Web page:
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A Reading List for the Feminist

Following the many Women’s Marchs occuring globally last week, the feminist voice has been rekindled. Naturally the battle is never really over, however you are entitled to a little downtime between protests, and what better way to do that than curling up with a good book? Here’s a reading list to help enrich your feminist perspective while you recharge.

1. Bad Feminist by Roxane Gay

“I embrace the label of bad feminist because I am human. I am messy. I’m not trying to be an example. I am not trying to be perfect. I am not trying to say I have all the answers. I am not trying to say I’m right. I am just trying — trying to support what I believe in, trying to do some good in this world, trying to make some noise with my writing while also being myself: a woman who loves pink and likes to get freaky and sometimes dances her ass off to music she knows, she knows, is terrible for women and who sometimes plays dumb with repairmen because it’s just easier to let them feel macho than it is to stand on the moral high ground.”

Witty, engaging, and thought-provoking, “Bad Feminist” examines the structural flaws in feminism, explaining where it fails and what we can do to improve it. Written with a commanding yet personable voice, this series of essays paves the way for honest conversation about modern feminism. This book is especially effective as an introduction to the concept of intersectionality.

 

2. The Awakening by Kate Chopin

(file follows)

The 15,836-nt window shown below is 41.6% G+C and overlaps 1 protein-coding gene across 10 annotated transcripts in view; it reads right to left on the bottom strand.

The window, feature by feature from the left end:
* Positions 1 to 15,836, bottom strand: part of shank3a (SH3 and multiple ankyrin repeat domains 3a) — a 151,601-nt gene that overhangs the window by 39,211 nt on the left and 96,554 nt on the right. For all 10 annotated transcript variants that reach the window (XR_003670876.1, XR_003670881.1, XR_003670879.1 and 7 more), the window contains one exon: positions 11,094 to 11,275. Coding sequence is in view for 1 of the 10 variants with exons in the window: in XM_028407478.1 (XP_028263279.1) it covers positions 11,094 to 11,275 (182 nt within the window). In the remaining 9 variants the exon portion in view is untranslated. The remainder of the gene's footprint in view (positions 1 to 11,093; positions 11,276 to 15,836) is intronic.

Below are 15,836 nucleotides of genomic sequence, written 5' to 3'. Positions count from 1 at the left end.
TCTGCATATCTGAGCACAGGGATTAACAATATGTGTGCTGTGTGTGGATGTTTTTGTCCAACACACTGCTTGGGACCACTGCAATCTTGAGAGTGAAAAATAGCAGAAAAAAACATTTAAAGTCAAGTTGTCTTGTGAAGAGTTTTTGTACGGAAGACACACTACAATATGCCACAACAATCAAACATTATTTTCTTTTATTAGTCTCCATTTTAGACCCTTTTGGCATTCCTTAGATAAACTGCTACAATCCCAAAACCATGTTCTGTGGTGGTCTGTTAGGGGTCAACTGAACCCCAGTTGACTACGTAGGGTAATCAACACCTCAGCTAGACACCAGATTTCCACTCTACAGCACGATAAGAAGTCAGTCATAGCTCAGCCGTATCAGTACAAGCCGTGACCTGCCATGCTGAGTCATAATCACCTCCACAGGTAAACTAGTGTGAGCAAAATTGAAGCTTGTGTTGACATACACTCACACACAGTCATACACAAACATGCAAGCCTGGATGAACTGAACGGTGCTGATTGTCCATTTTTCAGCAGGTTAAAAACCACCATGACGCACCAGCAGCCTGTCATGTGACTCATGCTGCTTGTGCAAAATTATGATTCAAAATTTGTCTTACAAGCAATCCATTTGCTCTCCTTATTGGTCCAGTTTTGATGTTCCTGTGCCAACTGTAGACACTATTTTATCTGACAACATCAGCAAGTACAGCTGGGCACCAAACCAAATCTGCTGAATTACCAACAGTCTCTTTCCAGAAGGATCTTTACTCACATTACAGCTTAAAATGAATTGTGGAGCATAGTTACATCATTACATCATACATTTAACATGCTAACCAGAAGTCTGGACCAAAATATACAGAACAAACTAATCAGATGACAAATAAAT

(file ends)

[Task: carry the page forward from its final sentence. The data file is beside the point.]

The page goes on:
“You have been a very, very foolish boy, wasting your time dreaming of impossible things when you speak of Mr. Pontellier setting me free! I am no longer one of Mr. Pontellier’s possessions to dispose of or not. I give myself where I choose. If he were to say, ‘Here, Robert, take her and be happy; she is yours,’ I should laugh at you both.’”

Published in 1899, Kate Chopin’s “The Awakening” was one of the first novels to address women’s sexuality in a positive light. This contentious work tells the tale of a woman who rejects her identity as a submissive wife and mother and tries to liberate herself from the strict gender roles of the late 19th century.

 

3. Feminism is for Everybody by bell hooks

“Simply put, feminism is a movement to end sexism, sexist exploitation, and oppression […] I liked this definition because it did not imply that men were the enemy. By naming sexism as the problem it went directly to the heart of the matter. Practically, it is a definition which implies that all sexist thinking and action is the problem, whether those who perpetuate it are female or male, child or adult. It is also broad enough to include an understanding of systemic institutionalized sexism. As a definition it is open-ended. To understand feminism it implies one has to necessarily understand sexism.”

For the budding activist: this book defines feminism, recounts the history of the feminist movement and the struggles it has encountered, then discusses how it can be used (by everybody!) to achieve the ultimate goal of gender equality.

 

4. Muslim Girl: A Coming of Age by Amani Al-Khatahtbeh